Gas prices are not only affecting American’s financial situation personally but also professionally, as many police, fire department, and even ambulance services have begun to feel the immense pressure of the rising costs.
Thanks to Joe Biden’s inept leadership and lack of action, the cost of gas is taking a toll on emergency services that people desperately need.
Ambulance providers have reported that responding to medical emergencies has hit a point so costly that it has never experienced before.
Ambulance providers that cover the costs of their own fuel are the most impacted by high gas prices. And these costs have hit Ross/West View Emergency Medical Services Authority’s budget tremendously hard.
Assistant director of the Ross/West View Emergency Medical Services Authority Greg Porter stated:
“Our average fuel cost is about $50,000 a year, and we’re already approaching that coming into June for this year. So, we’ll be very close to a 50 to 75 percent increase in 2022 for our fuel expenses.”
Porter said a consequence of the costly fuel has led to his crew having to limit what they do outside of 911 calls.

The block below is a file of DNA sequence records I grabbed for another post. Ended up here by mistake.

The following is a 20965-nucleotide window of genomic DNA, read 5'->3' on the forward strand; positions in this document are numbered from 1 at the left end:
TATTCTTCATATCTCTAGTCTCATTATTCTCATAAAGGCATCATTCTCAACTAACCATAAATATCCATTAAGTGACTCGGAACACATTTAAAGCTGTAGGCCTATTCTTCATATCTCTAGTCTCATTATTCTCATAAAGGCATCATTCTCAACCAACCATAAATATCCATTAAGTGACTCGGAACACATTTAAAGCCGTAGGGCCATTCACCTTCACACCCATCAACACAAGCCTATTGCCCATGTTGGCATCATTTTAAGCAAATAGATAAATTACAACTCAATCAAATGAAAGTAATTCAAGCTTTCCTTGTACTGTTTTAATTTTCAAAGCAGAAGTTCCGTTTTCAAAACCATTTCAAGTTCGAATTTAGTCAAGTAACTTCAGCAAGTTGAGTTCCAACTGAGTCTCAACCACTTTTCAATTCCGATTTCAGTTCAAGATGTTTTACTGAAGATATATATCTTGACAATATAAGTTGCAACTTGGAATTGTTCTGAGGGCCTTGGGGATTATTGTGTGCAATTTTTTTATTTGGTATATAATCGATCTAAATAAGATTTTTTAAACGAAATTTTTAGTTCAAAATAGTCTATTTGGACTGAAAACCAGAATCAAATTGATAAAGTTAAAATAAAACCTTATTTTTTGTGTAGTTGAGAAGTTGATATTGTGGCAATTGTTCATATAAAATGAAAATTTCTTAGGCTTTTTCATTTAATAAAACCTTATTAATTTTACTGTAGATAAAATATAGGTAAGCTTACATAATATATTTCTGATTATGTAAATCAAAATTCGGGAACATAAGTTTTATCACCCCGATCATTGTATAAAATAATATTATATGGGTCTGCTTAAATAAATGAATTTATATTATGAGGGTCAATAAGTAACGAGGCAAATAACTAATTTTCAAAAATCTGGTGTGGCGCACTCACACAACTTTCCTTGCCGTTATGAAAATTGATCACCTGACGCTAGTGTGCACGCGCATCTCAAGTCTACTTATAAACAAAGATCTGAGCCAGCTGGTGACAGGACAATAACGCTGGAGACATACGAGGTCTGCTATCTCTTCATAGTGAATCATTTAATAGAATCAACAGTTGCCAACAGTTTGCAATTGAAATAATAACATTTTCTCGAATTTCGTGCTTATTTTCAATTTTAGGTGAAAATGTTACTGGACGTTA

And again, not only are ambulance services being negatively impacted by the gas prices, police departments have also been forced to change how they respond to every 911 call.
For example, Isabella County in Michigan was one of the many police departments that were heavily affected. Isabella County Sheriff’s Office posted on Facebook announcing changes in their routine related to responding to calls as a result of exhausting “what funds were budgeted for fuel with several months to go before the budget reset.”
Here’s what Isabella County Sheriff Michael Main said in the post:
“I have instructed the deputies to attempt to manage whatever calls are acceptable over the phone. This would be non-in-progress calls, non-life-threatening calls, calls that do not require evidence collection or documentation…Any call that is in progress with active suspects will involve a response by the deputies. I want to assure the community that safety is our primary goal, and we will continue to respond to those types of calls.”
And they’re not alone, as Allegan County Sheriff’s Office made similar changes last month in response to rising gas prices.
Here’s what Lieutenant Bretton Ensfield told the radio station:
“Instead of having a deputy drive 20 miles to go take that complaint, the complaint may have to wait 10 to 15 minutes or so to have the closer car take the complaint, rather than have someone else driving to take the complaint.”
Now not only is the rising gas prices impacting our wallets, it’s also putting our safety at risk.
AAA has reported that gas prices across the nation have hit a record-high average of $4.99, nearly $2 higher than one year ago.
AAA also revealed that gas prices in Michigan had reached $5.214. While other states, like California, have seen prices reach higher than $7 per gallon.